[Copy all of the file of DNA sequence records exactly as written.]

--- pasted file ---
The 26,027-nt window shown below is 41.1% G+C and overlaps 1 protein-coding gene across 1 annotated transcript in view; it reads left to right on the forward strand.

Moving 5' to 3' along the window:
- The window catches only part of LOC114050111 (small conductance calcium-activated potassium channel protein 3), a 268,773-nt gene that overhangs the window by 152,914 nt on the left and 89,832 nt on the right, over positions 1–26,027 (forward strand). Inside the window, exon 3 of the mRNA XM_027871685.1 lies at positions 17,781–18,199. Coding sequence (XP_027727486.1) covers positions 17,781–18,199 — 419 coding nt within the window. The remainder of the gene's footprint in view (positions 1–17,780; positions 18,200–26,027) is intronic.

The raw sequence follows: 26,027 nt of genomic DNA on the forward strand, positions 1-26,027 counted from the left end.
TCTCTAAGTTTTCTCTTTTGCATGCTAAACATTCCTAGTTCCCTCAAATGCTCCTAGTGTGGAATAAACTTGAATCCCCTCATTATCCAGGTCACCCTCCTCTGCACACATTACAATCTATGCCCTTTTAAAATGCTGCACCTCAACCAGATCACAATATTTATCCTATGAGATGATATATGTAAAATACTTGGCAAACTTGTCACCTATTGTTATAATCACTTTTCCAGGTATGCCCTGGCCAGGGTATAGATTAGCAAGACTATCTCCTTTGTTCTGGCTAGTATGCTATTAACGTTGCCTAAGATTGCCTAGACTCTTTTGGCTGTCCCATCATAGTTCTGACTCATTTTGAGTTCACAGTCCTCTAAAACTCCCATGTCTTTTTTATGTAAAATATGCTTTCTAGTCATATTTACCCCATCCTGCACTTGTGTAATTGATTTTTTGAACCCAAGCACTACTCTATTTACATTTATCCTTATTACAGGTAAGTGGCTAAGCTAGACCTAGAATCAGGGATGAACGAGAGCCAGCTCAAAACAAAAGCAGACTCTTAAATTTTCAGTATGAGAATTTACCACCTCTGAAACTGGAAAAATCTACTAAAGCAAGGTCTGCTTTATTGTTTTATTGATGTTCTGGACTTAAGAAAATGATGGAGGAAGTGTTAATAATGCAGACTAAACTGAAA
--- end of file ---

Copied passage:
The 26,027-nt window shown below is 41.1% G+C and overlaps 1 protein-coding gene across 1 annotated transcript in view; it reads left to right on the forward strand.

Moving 5' to 3' along the window:
- The window catches only part of LOC114050111 (small conductance calcium-activated potassium channel protein 3), a 268,773-nt gene that overhangs the window by 152,914 nt on the left and 89,832 nt on the right, over positions 1–26,027 (forward strand). Inside the window, exon 3 of the mRNA XM_027871685.1 lies at positions 17,781–18,199. Coding sequence (XP_027727486.1) covers positions 17,781–18,199 — 419 coding nt within the window. The remainder of the gene's footprint in view (positions 1–17,780; positions 18,200–26,027) is intronic.

The raw sequence follows: 26,027 nt of genomic DNA on the forward strand, positions 1-26,027 counted from the left end.
TCTCTAAGTTTTCTCTTTTGCATGCTAAACATTCCTAGTTCCCTCAAATGCTCCTAGTGTGGAATAAACTTGAATCCCCTCATTATCCAGGTCACCCTCCTCTGCACACATTACAATCTATGCCCTTTTAAAATGCTGCACCTCAACCAGATCACAATATTTATCCTATGAGATGATATATGTAAAATACTTGGCAAACTTGTCACCTATTGTTATAATCACTTTTCCAGGTATGCCCTGGCCAGGGTATAGATTAGCAAGACTATCTCCTTTGTTCTGGCTAGTATGCTATTAACGTTGCCTAAGATTGCCTAGACTCTTTTGGCTGTCCCATCATAGTTCTGACTCATTTTGAGTTCACAGTCCTCTAAAACTCCCATGTCTTTTTTATGTAAAATATGCTTTCTAGTCATATTTACCCCATCCTGCACTTGTGTAATTGATTTTTTGAACCCAAGCACTACTCTATTTACATTTATCCTTATTACAGGTAAGTGGCTAAGCTAGACCTAGAATCAGGGATGAACGAGAGCCAGCTCAAAACAAAAGCAGACTCTTAAATTTTCAGTATGAGAATTTACCACCTCTGAAACTGGAAAAATCTACTAAAGCAAGGTCTGCTTTATTGTTTTATTGATGTTCTGGACTTAAGAAAATGATGGAGGAAGTGTTAATAATGCAGACTAAACTGAAA